THE NIGHT THE KNIGHT WON'T FORGET
forty-five years of acting, I've only played two characters out of the
Middle Ages. One was Little John, Robin Hood's right-hand man, a
character in rags and tights. The other role, the one that took me
back to all those drawings of castles and moats, with jousting tournaments
and sword fights, was that of a medieval king.
I was to play the White Knight in a human-size chess set.
The chessboard was big. Each square was five feet by five feet. The
Knights were stunt men, on horseback. It was so important to the
producers that the armor look authentic, that they flew a specialist to
California, from London. Even my sword, Excalibur, the legendary
sword belonging to King Arthur, had to look just right.
The chessboard was assembled, with Vasquez Rocks
looming in the background. These rocks are a many-layered formation,
located in the high desert, about forty miles north of Hollywood, CA.
They have been used for thousands of film productions since the time of
Gene Autry westerns. TV shows, commercials, movies, and documentaries
have been shot with this impressive background. It is also a State
Park, with camp grounds.
We were to work nights, for a week. When it got
dark, spotlights raked the ominous rocks. The chessboard was rimmed
with hundreds of lights shooting straight up. Two forty-foot high propane
torches roared between the set and the rocks, making shadows dance on the
steep, craggy face. Misters (fog machines) were used to make a three-foot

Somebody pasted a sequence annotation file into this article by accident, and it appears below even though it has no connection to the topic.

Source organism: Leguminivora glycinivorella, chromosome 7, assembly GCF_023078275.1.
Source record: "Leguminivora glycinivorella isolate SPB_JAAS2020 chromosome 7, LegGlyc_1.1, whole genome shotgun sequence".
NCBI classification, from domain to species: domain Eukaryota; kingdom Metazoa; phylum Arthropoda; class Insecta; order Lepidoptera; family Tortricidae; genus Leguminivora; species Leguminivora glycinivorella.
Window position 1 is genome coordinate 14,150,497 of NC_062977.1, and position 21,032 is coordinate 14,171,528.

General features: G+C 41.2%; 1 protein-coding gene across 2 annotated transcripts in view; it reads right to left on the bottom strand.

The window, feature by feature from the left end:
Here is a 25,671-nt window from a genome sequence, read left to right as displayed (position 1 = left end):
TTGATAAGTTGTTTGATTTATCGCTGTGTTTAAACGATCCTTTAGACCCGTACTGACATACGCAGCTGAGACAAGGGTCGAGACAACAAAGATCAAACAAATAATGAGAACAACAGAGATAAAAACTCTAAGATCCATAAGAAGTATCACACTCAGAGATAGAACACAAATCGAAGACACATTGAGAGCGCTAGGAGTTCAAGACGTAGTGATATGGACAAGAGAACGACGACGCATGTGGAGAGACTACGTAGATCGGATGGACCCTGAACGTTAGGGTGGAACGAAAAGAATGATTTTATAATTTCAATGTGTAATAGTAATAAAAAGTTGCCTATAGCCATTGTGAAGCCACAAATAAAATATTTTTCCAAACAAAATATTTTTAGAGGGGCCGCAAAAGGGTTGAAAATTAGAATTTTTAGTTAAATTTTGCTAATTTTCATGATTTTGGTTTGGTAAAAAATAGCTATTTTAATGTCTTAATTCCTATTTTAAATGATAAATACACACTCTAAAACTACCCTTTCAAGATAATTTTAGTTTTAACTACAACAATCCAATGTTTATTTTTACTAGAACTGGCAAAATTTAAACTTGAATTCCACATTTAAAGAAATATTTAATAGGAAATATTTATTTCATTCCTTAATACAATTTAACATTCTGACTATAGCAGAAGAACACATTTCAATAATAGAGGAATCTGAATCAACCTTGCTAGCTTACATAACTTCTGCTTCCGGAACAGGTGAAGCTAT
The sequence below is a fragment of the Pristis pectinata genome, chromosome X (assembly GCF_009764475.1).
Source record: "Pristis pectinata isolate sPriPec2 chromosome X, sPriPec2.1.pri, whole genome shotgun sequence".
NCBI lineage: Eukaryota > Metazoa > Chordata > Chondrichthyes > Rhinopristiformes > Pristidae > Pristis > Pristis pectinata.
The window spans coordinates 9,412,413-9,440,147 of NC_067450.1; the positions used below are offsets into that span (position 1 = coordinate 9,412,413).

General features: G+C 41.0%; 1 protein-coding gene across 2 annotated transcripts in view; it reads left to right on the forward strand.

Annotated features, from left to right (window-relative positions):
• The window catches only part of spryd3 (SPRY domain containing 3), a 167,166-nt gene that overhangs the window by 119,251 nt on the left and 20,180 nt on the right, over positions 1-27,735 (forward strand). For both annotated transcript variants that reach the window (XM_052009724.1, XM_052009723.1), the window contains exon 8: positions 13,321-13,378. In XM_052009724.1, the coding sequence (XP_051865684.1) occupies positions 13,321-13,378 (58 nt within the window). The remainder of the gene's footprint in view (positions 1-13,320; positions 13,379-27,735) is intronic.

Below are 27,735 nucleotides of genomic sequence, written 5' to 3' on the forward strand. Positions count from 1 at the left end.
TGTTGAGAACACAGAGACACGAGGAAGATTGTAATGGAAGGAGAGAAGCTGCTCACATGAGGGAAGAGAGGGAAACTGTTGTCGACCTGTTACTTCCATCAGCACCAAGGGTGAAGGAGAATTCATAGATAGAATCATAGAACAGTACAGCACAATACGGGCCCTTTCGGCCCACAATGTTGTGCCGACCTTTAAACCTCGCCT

mist float across the chess set.
Who has the money to go to all this expense for a thirty-second
TV commercial? The American taxpayers, that's who. This production
company was making a recruitment spot for the U.S. Marines. You may have
seen it. It is the one where the medieval knight morphs into a U.S.
Marine. It ran for three years and finally they retired it to the U.S.
Marine Corp Museum.
Anyway, one night while we were filming, it got so cold
that the mist froze on the chessboard. Not good for horses. As the
Chess King I stood on a pedestal. The Chess Queen stood on a rug.
The horse directly in front of the queen and me slipped on the ice.
His back hoof went over the edge of the chessboard and hit one of the spotlights,
making it explode. The circus was on!
Me? I bailed out. I headed off the chessboard in
the direction of my queen.
next night things went well. There were no surprises. Well,
there was one. Around midnight, the king felt the "call of nature."
So, I walked into the darkness, in the direction of the campgrounds and
a line of seven-foot sentinels... aka porta potties. They were not built
for anyone wearing armor; especially a six-foot four-inch King wearing
a crown. So, I left my crown on a nearby rock.
The troubles I had the next ten minutes could have been
made into an episode of the English comic "Mr. Bean." A Cirque du
Soleil contortionist comes to mind. You can imagine the urgency on
my part to solve the puzzle of my armor's buckles and clasps. While
I was in this Houdini imitation, I heard three or four vehicles pull up
nearby. Their passengers spilled out and began setting up camp.
By the sound of their high-pitched voices I deduced that they were possible
a Cub Scout group earning their camping badge..
I was too busy to care. My priority was to get out
of the armor suit I was wrapped in. Relief at last!
I took my time reassembling. The kids were unloading
their gear and oohing and aahing over the strange lighted chess game off
in the distance. That's when I made my dramatic entrance into their
dark world. I slammed the door open, jumped down the two steps, armor
clanking, glistening in the moon light, donned my crown, and strode off
I am sure that was a night we will never forget the knight!